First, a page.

Everdene and Oak are named after the main characters in Thomas Hardy’s novel Far from the Madding Crowd. As you may have guessed, Far From takes its name from the same place. We’re very proud of our 2 beautiful, cheeky donkeys and we’re sure you’ll love them too.

How You Can Help

Like most of our wonderful rescue animals, Everdene and Oak require constant care and attention. Whether you can donate some apples and carrots for snacking, a rug to help temperature control, or even some matching collars so we can walk them with guests, Everdene and Oak would be extremely grateful for your help.

We opened the Far From Holiday Retreat in order to provide us with funds to enable us to continue our work with these beautiful animals. During the Covid crisis alone we have taken in eight horses, five pigs and a feral farm cat! All new arrivals must be microchipped and passported (and normally they aren’t), vaccinated three times, rasped, wormed and given a general health check by the vet – with the majority requiring many more visits to ensure that they are happy and healthy.

If you are unable to come and visit us, you can still help us to continue our work by supporting us financially. We have included a couple of options below.

Apples and Carrots

£5

Donkeys are used to eating small meals throughout the day and breaking up the treats will help maintain their eating schedule. Almost any fruits – and many vegetables – are safe treats for healthy donkeys. Apples and carrots are traditional favourites especially with our donkeys!

NAF Minty Treats (2 bags)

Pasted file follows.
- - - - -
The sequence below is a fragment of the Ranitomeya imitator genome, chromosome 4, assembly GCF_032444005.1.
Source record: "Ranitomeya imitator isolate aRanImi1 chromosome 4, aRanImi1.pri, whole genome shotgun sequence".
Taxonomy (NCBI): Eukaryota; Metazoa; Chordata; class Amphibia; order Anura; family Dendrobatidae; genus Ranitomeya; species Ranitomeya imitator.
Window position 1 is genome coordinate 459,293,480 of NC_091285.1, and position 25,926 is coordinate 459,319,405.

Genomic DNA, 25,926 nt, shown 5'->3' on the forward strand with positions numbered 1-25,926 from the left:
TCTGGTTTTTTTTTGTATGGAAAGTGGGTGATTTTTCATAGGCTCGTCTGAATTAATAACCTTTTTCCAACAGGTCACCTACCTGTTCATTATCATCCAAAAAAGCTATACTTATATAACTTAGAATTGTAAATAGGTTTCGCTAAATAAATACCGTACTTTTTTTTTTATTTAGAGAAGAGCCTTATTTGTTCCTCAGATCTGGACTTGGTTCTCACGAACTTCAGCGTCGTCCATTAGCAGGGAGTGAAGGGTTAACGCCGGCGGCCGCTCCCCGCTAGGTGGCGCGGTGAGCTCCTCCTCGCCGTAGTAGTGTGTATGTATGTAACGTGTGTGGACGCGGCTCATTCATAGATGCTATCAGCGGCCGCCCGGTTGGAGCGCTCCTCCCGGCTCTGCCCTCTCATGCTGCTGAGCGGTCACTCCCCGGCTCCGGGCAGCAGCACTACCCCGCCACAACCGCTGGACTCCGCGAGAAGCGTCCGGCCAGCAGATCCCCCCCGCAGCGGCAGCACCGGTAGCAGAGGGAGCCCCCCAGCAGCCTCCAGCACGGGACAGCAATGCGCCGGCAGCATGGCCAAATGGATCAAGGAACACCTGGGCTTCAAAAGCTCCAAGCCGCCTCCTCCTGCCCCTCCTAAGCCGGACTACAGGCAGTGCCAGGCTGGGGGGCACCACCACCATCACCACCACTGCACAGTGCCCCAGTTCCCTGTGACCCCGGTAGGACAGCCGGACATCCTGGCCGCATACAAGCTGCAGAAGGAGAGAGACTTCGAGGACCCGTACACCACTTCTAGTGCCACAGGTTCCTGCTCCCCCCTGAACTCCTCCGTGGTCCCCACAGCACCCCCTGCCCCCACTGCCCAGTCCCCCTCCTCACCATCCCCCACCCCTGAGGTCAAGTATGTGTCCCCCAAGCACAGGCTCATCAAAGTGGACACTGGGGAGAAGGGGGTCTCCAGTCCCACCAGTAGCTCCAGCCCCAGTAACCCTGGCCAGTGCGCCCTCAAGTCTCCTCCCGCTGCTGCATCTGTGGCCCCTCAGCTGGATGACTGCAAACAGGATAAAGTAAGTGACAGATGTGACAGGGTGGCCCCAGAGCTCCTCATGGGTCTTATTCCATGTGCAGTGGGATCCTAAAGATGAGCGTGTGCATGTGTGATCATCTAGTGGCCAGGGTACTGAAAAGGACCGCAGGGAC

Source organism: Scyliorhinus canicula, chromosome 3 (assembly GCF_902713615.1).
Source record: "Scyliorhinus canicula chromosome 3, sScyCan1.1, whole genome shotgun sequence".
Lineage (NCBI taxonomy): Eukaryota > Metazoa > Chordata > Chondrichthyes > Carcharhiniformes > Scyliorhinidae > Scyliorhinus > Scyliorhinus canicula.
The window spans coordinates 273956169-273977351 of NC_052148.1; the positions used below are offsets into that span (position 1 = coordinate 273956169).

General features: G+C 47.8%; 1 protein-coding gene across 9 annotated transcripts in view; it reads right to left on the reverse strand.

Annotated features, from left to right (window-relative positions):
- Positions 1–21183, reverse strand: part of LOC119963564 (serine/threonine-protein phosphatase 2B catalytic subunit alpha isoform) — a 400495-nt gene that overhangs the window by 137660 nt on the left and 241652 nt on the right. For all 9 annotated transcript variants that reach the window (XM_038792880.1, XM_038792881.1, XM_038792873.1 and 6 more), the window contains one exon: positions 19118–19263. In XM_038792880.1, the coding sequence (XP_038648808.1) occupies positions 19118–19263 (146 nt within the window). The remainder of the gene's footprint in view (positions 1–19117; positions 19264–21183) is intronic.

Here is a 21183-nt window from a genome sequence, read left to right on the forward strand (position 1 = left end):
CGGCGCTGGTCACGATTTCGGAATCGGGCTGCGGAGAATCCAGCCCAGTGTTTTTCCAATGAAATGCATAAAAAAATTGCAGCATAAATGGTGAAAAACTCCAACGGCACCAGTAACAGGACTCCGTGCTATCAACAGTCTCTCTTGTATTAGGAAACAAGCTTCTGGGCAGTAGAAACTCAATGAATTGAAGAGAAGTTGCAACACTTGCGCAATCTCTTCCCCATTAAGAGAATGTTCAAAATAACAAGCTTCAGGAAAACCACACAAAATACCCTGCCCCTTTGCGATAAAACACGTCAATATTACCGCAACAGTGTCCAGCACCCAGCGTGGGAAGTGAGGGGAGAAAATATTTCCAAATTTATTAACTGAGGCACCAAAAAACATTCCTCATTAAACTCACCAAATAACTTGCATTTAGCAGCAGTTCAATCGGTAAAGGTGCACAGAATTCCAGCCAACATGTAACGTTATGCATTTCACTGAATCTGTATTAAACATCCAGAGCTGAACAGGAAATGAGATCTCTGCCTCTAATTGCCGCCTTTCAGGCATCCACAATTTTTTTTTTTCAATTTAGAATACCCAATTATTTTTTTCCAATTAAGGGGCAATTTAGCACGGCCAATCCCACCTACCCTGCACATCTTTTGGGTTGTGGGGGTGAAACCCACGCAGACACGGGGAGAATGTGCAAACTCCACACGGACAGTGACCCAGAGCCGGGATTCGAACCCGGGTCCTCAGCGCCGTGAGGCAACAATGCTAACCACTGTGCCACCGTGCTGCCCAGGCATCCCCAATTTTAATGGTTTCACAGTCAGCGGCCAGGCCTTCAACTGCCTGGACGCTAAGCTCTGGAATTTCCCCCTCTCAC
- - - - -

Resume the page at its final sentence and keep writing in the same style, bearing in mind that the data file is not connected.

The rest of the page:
£10

NAF Minty Treats contain only natural ingredients with real peppermint that gives them a delicious and powerful flavour loved by our donkeys. These highly palatable treats are ideal as an occasional reward, a training aid or just a snack every now and then.

Fly Spray

£15

We use fly spray for our donkeys especially in the summer months. Flies are a general nuisance, but for some of our donkeys their bites can lead to reactions and persistent itching and discomfort, so this really is a lifesaver as they are highly effective and long-lasting!

2 Weeks' Worth of Barley Straw

£20

We feed Everdene and Oak quality barley straw as it is high in fibre and low in sugar, and closely resembles the food that a donkey would eat in the wild. Constant access to straw allows them to eat to their appetite without consuming too many calories.

A Farrier Visit

£25

Every donkey needs their hooves trimmed every 6 to 10 weeks (depending on the donkey). To have a happy, healthy donkey it is essential to have a fully qualified, caring, reliable farrier to complete this task.

Matching Collars

£35

Everdene and Oak are young and energetic little donkeys, who love people and human contact. Everdene and Oak are currently being trained up by the Far From team to do donkey walks with our holiday guests and having some new head collars would be great for this. They love exploring the farm with you by their side.

Hooded Rug for Everdene

£60

Donkeys are designed to live in arid landscapes, unlike horses their coats are not waterproof. So though donkeys are hardy animals in many ways, a wet donkey is a miserable donkey.

Stable Rug for Oak

£70

Oak has been diagnosed with COPD and has always struggled to keep weight on because of his difficult start in life. By wrapping him up during the long winter nights he spends in the barn. It allows him to conserve energy, keep his weight up and stay warm and cosy.